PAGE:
A team of researchers at Swansea University have been awarded £740,000 to develop self-powered and sustainable digital “Internet of Things” technologies to tackle accessibility for older people.
Experts within the Faculty of Science and Engineering are working with multiple organisations to tackle the ‘digital divide’ amongst older households and encourage the uptake of IoT devices.
The Internet of Things (IoT) is a network of connected objects (“things”) or interrelated wireless computing devices that collect and share data about how they are used. For example, smart phones and watches; fitness trackers; smart security systems, fire alarms and heating systems.
These interconnected devices offer many benefits for an ageing population yet are also predicted to require large amounts of data and consume large amounts of energy.
The project, entitled ‘Generation: Self powered IOT for people and planet’, aims to design a toolkit of self-powered IoT devices with “more-data-less-energy” without the exclusion of older people.
Professor Matt Carnie of Swansea University, project lead, comments:
“The rapid growth in IoT risks excluding older people who face barriers accessing digital technologies for a variety of reasons – these could be age-related physical difficulties, lack of technological confidence, or fear of breaking seemingly complicated and fragile digital devices.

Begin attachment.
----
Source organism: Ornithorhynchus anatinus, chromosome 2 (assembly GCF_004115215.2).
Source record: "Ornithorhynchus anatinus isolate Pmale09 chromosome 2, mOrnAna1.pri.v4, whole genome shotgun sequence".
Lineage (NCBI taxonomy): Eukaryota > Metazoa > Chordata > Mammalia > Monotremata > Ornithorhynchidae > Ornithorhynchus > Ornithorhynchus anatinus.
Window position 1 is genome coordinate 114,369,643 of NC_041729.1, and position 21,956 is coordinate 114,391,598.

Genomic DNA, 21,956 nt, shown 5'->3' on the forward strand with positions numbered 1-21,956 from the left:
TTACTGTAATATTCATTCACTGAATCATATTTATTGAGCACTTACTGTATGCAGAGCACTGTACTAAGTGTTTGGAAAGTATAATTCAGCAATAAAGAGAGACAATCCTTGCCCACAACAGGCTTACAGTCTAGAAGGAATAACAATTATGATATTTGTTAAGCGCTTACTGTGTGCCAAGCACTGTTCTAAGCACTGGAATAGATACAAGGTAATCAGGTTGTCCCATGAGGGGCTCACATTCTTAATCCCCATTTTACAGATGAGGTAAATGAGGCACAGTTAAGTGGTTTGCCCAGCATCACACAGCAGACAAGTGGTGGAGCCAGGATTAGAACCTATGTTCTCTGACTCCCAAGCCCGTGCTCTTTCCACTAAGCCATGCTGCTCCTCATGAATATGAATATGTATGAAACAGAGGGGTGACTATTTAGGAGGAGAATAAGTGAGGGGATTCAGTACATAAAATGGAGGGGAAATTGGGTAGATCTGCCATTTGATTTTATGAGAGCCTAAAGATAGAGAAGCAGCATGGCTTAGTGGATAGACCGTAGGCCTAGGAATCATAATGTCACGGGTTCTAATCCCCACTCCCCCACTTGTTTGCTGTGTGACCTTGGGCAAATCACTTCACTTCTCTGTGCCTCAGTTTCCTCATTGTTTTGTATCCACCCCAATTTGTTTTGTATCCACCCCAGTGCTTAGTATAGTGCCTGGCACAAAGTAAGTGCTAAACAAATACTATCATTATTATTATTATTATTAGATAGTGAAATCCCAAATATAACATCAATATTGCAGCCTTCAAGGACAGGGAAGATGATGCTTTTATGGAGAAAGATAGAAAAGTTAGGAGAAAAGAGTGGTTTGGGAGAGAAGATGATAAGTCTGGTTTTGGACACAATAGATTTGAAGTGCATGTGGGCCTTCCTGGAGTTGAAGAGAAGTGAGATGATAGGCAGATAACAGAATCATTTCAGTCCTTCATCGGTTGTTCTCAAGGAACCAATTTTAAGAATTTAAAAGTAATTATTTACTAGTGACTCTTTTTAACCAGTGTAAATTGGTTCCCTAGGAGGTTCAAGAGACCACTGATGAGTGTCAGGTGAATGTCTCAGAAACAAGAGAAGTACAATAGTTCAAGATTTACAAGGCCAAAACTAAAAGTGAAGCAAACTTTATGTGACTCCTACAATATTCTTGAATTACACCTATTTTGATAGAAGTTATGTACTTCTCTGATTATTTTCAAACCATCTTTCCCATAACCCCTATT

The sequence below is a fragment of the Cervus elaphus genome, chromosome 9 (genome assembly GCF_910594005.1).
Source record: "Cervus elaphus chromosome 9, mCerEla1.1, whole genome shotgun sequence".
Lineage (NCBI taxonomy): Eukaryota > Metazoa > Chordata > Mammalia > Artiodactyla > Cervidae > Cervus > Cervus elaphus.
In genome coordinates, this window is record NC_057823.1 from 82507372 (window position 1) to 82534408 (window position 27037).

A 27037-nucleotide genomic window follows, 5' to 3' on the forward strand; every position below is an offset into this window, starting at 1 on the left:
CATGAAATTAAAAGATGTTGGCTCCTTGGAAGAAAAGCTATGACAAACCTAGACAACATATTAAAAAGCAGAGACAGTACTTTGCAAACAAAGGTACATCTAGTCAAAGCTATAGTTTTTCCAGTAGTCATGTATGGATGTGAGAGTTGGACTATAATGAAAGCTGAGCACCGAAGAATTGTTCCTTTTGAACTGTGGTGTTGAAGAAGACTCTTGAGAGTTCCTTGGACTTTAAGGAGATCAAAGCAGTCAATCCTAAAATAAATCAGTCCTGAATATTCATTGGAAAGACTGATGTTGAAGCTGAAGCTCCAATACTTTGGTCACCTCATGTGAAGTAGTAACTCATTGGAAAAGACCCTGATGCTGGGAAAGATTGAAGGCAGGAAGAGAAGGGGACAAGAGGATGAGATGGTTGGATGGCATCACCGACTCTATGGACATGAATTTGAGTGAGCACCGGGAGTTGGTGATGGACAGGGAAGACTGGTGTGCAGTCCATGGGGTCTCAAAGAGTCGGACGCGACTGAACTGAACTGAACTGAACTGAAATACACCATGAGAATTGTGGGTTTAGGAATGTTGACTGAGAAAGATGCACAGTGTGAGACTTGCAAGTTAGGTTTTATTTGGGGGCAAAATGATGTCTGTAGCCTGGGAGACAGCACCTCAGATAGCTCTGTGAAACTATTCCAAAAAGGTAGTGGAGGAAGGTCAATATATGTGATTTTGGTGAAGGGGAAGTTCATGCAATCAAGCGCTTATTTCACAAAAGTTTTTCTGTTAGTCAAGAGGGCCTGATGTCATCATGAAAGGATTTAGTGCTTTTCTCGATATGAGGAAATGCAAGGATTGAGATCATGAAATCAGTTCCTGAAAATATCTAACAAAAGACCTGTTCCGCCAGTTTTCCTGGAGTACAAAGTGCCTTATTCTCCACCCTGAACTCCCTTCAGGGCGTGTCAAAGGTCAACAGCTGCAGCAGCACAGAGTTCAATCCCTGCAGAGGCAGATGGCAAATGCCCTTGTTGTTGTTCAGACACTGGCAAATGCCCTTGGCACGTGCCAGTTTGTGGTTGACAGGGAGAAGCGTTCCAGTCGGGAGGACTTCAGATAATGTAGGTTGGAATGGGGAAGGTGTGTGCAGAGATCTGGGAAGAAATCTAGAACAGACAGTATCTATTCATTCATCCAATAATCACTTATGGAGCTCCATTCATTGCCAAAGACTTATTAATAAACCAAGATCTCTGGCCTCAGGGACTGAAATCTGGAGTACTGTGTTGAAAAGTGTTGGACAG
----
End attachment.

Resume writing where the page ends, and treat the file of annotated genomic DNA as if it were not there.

A key obstacle, however, is the persistent ‘digital divide’ in the UK due to the lower levels of connectivity amongst older households with approximately 5 million people over the age of 55 not online. Even amongst those who are connected many are still at risk due to ‘data poverty’.
A report by the Welsh Government’s Digital Inclusion Unit found that, increasingly, households are having to choose between paying for Wi-Fi/mobile data or other household essentials such as food and fuel.
Alongside this are the devices themselves. Several studies and reviews of the factors associated with the use of smart technologies and IoT with older adults have identified low battery life as a critical issue. Yet the production and disposal of millions of primary batteries could cause problems related to the environmental sustainability and resource scarcity of IoT technologies.
Our aim, therefore, is to design a toolkit of self-powered IoT devices so that the quest for “more-data-less-energy” can be achieved without the exclusion of older people and other marginalised communities. For example, we will look at developing IoT devices which could be powered by indoor light.
We want to encourage uptake as smart and autonomous devices have many potential benefits for an ageing population in, for example, health monitoring, wearable technologies and sensors to enable older adults to live independently in their own homes.
There is growing evidence that older adults prefer to live independently at home as they age rather than enter aged care facilities – this is linked to improved well-being and healthy ageing and reduces the likelihood of being admitted to a nursing home.”
Project partner, Victoria Lloyd, Chief Executive at Age Cymru, comments:
“We’re delighted to support this project. New technology has enormous potential for helping to support older people to live the lives that they choose. Involving older adults in the design of those new technologies is fundamental to ensuring they are inclusive and work for those who will benefit most.
Given the current pressures of the cost-of-living crisis, the fact that the research will consider low-cost solutions that will also be more environmentally sustainable is particularly exciting.”
The 36-month project is a collaboration with Age Cymru, Trameto, Zimmer & Peacock and Brains4Design and is funded by the Engineering and Physical Sciences Research Council (EPSRC).